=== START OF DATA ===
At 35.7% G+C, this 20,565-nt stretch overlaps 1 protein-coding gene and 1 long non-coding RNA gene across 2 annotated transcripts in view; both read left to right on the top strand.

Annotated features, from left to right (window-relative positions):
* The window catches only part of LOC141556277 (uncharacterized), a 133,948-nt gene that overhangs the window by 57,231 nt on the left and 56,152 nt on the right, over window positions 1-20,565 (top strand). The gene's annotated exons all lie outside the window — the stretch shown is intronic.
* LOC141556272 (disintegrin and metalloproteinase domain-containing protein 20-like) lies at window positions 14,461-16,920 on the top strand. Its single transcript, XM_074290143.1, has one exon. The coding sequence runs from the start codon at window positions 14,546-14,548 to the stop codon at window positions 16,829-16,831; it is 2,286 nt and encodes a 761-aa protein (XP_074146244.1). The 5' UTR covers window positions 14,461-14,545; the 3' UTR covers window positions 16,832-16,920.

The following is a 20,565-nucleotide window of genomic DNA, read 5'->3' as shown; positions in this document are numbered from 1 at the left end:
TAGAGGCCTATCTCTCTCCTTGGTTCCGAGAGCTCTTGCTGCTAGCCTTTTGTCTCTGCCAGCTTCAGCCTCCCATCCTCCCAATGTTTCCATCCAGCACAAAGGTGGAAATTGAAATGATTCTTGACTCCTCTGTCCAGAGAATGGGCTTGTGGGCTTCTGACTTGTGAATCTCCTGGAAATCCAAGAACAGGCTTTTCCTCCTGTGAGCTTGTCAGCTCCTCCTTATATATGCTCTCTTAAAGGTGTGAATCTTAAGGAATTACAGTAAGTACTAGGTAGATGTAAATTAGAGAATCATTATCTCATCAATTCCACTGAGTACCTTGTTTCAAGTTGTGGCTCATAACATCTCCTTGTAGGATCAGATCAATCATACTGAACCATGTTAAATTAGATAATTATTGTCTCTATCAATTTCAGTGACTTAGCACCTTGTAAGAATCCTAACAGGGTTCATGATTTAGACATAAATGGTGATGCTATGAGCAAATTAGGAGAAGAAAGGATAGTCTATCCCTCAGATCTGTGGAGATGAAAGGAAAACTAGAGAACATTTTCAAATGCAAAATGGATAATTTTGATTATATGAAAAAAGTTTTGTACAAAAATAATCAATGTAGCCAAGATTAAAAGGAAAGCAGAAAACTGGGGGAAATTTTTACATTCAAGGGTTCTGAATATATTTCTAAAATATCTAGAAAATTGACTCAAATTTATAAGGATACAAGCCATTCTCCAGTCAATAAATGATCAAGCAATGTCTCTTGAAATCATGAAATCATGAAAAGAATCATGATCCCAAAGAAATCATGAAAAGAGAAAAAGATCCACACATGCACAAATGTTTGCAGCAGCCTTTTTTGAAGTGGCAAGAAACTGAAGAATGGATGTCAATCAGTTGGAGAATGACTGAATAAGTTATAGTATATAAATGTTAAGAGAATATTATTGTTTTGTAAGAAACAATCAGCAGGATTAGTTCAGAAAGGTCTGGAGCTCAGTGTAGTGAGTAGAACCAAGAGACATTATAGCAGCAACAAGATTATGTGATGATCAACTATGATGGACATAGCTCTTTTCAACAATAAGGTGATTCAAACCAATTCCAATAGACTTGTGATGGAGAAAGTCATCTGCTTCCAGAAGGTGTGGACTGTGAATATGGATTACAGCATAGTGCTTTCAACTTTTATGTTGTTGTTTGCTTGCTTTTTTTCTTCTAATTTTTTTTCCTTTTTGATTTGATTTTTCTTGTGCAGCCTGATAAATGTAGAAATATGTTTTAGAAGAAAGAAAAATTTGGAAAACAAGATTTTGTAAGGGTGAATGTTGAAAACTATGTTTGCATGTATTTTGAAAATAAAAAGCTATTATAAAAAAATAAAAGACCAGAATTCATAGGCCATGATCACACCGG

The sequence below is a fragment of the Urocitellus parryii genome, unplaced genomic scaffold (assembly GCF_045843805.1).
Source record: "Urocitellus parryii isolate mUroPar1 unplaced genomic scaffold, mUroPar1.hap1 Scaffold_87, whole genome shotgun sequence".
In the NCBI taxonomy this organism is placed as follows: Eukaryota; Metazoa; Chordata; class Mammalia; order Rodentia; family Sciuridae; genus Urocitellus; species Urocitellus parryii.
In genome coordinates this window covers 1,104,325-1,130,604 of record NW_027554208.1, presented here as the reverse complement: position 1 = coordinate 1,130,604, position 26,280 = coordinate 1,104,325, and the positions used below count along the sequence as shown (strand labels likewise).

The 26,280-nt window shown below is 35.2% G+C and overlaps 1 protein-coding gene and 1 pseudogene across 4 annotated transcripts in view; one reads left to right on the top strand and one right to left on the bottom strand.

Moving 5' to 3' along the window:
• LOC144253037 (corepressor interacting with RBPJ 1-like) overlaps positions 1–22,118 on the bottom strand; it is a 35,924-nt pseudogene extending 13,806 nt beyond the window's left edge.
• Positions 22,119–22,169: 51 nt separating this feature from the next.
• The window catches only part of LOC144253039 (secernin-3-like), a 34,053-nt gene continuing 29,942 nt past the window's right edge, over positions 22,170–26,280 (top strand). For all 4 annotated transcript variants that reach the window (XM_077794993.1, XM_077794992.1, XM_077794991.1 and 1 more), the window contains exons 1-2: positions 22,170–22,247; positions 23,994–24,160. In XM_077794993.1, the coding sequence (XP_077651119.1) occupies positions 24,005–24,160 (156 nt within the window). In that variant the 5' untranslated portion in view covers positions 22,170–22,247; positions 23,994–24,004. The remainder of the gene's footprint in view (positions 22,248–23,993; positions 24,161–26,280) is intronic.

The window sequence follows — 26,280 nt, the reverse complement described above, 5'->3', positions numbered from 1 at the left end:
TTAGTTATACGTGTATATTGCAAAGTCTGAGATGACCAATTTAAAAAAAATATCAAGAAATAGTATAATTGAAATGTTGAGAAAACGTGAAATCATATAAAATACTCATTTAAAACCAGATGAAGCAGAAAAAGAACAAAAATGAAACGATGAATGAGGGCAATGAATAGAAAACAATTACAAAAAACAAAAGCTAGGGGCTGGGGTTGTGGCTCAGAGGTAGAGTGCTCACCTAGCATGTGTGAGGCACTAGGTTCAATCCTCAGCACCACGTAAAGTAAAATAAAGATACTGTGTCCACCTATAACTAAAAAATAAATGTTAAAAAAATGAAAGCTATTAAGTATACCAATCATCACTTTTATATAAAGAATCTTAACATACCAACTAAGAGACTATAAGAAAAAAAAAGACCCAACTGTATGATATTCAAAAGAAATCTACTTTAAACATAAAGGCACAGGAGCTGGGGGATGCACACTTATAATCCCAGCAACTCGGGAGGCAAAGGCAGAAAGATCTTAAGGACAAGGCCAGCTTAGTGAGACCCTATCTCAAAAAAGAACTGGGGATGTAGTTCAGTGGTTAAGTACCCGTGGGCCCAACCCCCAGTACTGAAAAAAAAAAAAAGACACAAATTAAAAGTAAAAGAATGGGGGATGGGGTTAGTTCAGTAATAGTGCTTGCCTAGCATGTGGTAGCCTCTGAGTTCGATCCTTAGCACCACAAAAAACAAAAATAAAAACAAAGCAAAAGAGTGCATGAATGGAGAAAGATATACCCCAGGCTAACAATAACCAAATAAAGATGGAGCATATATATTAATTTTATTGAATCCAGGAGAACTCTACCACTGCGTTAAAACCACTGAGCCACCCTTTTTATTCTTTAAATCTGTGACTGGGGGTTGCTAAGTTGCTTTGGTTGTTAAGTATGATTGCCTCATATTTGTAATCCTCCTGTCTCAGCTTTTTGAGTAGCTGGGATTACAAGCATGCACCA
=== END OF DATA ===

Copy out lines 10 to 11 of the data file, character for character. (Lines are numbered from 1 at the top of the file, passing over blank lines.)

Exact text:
In genome coordinates this window covers 1,104,325-1,130,604 of record NW_027554208.1, presented here as the reverse complement: position 1 = coordinate 1,130,604, position 26,280 = coordinate 1,104,325, and the positions used below count along the sequence as shown (strand labels likewise).

The 26,280-nt window shown below is 35.2% G+C and overlaps 1 protein-coding gene and 1 pseudogene across 4 annotated transcripts in view; one reads left to right on the top strand and one right to left on the bottom strand.